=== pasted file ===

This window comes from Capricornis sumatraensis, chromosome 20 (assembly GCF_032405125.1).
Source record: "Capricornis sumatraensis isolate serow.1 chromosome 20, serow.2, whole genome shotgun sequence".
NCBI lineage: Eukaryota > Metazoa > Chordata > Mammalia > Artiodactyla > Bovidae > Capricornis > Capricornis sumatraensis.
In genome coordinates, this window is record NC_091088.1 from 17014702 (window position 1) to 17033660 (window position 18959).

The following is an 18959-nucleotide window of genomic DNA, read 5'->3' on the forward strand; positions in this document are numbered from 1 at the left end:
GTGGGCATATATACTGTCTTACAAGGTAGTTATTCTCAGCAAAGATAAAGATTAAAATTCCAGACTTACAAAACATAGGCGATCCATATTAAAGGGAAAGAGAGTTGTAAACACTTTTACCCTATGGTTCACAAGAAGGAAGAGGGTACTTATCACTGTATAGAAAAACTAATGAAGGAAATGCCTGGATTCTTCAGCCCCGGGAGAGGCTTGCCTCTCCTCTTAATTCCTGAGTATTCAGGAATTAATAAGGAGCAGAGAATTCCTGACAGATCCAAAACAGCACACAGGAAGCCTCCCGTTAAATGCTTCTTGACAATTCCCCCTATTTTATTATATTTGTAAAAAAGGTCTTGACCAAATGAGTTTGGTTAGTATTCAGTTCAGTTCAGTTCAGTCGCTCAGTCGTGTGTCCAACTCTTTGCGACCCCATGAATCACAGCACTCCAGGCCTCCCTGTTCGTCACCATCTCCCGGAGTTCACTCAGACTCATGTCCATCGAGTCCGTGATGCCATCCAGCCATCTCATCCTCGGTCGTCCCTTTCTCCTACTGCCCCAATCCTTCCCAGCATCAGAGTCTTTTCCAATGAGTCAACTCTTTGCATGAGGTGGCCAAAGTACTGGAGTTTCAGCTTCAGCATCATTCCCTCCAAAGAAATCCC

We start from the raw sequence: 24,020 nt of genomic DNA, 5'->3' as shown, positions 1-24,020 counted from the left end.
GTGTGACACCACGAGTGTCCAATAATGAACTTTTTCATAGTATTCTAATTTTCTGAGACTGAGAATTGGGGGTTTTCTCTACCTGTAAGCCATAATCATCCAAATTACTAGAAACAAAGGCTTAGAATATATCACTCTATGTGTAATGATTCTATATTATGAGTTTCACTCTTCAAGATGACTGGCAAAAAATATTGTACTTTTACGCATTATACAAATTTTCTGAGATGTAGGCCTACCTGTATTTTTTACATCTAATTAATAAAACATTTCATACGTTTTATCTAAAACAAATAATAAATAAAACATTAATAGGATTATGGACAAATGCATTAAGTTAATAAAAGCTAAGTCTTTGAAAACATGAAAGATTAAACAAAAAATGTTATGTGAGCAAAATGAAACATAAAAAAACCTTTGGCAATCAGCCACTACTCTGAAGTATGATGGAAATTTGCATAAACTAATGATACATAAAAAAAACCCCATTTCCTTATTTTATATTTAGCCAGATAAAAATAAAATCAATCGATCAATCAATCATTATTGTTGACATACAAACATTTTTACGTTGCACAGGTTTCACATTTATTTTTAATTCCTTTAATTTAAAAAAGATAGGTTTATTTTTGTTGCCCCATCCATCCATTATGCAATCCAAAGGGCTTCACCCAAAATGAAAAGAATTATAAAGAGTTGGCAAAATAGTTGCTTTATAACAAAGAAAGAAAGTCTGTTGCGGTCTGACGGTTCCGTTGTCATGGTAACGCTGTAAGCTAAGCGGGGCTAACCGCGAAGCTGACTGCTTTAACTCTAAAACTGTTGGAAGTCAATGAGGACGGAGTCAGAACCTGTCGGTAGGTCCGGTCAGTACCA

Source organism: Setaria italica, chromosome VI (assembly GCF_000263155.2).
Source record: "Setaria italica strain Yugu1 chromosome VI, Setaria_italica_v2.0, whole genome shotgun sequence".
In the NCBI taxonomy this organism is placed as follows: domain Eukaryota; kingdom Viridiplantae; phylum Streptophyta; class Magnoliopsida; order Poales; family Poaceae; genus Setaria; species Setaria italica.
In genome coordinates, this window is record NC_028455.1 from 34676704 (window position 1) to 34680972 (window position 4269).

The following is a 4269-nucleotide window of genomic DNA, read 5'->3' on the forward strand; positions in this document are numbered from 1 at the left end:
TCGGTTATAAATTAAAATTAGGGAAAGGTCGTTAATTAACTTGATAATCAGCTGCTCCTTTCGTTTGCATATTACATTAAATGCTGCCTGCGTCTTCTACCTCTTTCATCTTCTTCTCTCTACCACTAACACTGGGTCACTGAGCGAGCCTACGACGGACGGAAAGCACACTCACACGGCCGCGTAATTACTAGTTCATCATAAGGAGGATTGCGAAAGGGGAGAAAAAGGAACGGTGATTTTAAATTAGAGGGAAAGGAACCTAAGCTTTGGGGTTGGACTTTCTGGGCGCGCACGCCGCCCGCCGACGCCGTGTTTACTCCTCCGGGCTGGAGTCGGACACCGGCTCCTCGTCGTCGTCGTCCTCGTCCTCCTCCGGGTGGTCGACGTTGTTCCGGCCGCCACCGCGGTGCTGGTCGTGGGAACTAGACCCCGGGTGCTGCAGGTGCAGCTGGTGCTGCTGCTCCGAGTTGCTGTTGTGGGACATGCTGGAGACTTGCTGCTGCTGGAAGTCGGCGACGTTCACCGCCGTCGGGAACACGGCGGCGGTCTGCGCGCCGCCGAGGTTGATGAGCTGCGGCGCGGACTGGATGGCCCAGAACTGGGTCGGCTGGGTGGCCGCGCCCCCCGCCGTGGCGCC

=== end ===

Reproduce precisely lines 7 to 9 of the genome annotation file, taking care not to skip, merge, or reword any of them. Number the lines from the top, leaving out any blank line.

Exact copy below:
We start from the raw sequence: 24,020 nt of genomic DNA, 5'->3' as shown, positions 1-24,020 counted from the left end.
GTGTGACACCACGAGTGTCCAATAATGAACTTTTTCATAGTATTCTAATTTTCTGAGACTGAGAATTGGGGGTTTTCTCTACCTGTAAGCCATAATCATCCAAATTACTAGAAACAAAGGCTTAGAATATATCACTCTATGTGTAATGATTCTATATTATGAGTTTCACTCTTCAAGATGACTGGCAAAAAATATTGTACTTTTACGCATTATACAAATTTTCTGAGATGTAGGCCTACCTGTATTTTTTACATCTAATTAATAAAACATTTCATACGTTTTATCTAAAACAAATAATAAATAAAACATTAATAGGATTATGGACAAATGCATTAAGTTAATAAAAGCTAAGTCTTTGAAAACATGAAAGATTAAACAAAAAATGTTATGTGAGCAAAATGAAACATAAAAAAACCTTTGGCAATCAGCCACTACTCTGAAGTATGATGGAAATTTGCATAAACTAATGATACATAAAAAAAACCCCATTTCCTTATTTTATATTTAGCCAGATAAAAATAAAATCAATCGATCAATCAATCATTATTGTTGACATACAAACATTTTTACGTTGCACAGGTTTCACATTTATTTTTAATTCCTTTAATTTAAAAAAGATAGGTTTATTTTTGTTGCCCCATCCATCCATTATGCAATCCAAAGGGCTTCACCCAAAATGAAAAGAATTATAAAGAGTTGGCAAAATAGTTGCTTTATAACAAAGAAAGAAAGTCTGTTGCGGTCTGACGGTTCCGTTGTCATGGTAACGCTGTAAGCTAAGCGGGGCTAACCGCGAAGCTGACTGCTTTAACTCTAAAACTGTTGGAAGTCAATGAGGACGGAGTCAGAACCTGTCGGTAGGTCCGGTCAGTACCA

Source organism: Setaria italica, chromosome VI (assembly GCF_000263155.2).